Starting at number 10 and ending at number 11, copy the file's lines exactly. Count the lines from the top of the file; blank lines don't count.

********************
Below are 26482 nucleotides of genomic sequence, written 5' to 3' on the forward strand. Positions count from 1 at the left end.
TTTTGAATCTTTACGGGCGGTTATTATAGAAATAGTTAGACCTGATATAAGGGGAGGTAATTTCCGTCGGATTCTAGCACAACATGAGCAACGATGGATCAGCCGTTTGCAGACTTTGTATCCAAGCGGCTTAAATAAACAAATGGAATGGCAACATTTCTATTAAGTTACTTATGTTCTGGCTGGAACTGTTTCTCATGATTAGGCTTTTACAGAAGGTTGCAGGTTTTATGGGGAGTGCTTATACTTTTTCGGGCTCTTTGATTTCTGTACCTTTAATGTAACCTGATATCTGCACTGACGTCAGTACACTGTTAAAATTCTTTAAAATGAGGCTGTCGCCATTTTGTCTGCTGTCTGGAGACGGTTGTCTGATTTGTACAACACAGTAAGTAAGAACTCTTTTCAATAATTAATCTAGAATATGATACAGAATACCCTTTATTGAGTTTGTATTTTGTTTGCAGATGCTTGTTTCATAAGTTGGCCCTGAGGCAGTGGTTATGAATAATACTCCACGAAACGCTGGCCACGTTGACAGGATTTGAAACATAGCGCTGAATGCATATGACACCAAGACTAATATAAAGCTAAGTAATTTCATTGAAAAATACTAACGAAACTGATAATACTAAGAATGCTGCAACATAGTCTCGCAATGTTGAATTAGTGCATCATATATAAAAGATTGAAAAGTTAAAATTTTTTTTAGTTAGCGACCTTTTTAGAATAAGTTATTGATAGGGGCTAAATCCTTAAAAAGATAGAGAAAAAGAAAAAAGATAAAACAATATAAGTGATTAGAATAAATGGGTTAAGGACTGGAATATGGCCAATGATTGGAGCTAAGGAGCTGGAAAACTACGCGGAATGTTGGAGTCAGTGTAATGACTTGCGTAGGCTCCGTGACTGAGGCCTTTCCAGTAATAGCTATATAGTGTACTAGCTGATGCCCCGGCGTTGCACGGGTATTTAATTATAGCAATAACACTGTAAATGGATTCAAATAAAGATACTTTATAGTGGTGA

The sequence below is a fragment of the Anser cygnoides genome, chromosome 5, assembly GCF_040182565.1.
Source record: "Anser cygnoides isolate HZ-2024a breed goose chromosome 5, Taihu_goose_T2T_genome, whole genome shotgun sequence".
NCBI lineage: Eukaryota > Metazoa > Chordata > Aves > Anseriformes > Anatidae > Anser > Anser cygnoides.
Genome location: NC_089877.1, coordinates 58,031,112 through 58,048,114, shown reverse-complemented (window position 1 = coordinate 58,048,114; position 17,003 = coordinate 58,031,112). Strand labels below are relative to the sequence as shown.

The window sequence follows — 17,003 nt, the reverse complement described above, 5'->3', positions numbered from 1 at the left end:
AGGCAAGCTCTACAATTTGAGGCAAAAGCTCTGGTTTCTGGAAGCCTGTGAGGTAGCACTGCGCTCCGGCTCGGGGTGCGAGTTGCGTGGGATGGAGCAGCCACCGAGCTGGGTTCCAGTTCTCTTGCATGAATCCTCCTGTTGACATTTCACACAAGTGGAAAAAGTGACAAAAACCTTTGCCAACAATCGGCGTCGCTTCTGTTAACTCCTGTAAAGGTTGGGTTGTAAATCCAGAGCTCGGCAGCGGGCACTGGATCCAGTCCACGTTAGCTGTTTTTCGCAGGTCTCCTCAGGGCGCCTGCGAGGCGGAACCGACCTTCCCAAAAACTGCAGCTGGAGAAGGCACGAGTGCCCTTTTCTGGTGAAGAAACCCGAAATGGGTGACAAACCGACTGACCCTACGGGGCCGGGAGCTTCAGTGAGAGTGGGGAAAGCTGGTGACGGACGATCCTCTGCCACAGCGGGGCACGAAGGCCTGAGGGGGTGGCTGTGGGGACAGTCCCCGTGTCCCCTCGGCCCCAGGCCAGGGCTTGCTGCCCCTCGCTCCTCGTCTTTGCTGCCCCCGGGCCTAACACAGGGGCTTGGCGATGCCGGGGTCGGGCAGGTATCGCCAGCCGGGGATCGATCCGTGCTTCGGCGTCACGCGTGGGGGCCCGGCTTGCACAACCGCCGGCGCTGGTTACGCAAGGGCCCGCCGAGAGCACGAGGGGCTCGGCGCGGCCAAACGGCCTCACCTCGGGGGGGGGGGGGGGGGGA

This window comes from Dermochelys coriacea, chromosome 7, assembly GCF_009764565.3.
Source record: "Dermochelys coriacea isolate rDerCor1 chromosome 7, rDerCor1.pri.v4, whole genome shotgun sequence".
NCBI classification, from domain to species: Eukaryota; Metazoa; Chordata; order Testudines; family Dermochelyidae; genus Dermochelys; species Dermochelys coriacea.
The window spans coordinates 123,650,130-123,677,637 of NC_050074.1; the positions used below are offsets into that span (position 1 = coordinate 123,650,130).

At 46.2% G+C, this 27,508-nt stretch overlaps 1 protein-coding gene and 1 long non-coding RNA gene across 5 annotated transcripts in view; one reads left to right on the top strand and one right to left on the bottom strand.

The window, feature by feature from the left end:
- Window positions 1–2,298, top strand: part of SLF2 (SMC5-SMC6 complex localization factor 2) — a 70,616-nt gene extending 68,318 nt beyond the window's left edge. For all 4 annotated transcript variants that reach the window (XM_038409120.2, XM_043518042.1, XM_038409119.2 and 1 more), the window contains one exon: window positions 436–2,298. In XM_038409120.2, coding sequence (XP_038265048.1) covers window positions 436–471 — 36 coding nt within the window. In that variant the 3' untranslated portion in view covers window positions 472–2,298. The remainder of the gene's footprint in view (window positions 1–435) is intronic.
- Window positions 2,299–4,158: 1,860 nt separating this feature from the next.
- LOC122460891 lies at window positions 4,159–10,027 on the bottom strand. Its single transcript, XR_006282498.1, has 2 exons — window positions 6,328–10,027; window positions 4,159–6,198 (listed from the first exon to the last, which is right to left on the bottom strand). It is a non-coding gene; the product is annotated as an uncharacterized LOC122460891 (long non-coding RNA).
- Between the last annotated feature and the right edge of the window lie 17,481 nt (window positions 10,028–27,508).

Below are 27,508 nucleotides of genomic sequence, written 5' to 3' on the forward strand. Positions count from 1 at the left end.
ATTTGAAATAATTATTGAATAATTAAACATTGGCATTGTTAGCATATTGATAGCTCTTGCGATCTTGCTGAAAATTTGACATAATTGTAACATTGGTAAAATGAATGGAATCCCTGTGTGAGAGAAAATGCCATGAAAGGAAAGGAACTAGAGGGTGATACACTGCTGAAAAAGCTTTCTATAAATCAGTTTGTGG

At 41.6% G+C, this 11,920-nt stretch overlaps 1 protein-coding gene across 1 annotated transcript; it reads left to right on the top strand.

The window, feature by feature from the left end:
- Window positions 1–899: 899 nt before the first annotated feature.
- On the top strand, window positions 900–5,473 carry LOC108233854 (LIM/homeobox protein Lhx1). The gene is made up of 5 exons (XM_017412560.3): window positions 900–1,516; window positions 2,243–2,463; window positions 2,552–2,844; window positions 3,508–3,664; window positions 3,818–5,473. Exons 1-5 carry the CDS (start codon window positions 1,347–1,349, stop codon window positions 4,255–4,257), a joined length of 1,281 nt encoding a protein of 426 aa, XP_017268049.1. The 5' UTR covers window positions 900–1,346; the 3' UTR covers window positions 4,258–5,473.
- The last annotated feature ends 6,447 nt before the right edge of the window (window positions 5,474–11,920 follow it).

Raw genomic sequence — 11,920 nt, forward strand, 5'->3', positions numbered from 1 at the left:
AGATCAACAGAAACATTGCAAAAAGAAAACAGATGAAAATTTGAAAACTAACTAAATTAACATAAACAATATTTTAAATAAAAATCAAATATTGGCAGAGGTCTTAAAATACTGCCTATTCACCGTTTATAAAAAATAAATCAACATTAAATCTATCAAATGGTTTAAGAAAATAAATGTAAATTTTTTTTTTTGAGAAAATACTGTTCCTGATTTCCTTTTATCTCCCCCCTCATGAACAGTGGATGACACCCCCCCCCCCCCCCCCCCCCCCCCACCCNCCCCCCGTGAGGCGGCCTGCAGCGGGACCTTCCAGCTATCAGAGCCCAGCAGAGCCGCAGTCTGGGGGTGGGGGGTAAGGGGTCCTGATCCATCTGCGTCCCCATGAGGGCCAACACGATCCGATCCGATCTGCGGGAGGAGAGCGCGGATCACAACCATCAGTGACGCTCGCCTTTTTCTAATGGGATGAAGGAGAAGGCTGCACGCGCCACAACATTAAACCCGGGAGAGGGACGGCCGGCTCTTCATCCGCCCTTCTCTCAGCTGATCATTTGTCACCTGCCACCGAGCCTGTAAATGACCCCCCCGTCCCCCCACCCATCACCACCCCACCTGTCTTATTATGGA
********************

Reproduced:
Source record: "Dermochelys coriacea isolate rDerCor1 chromosome 7, rDerCor1.pri.v4, whole genome shotgun sequence".
NCBI classification, from domain to species: Eukaryota; Metazoa; Chordata; order Testudines; family Dermochelyidae; genus Dermochelys; species Dermochelys coriacea.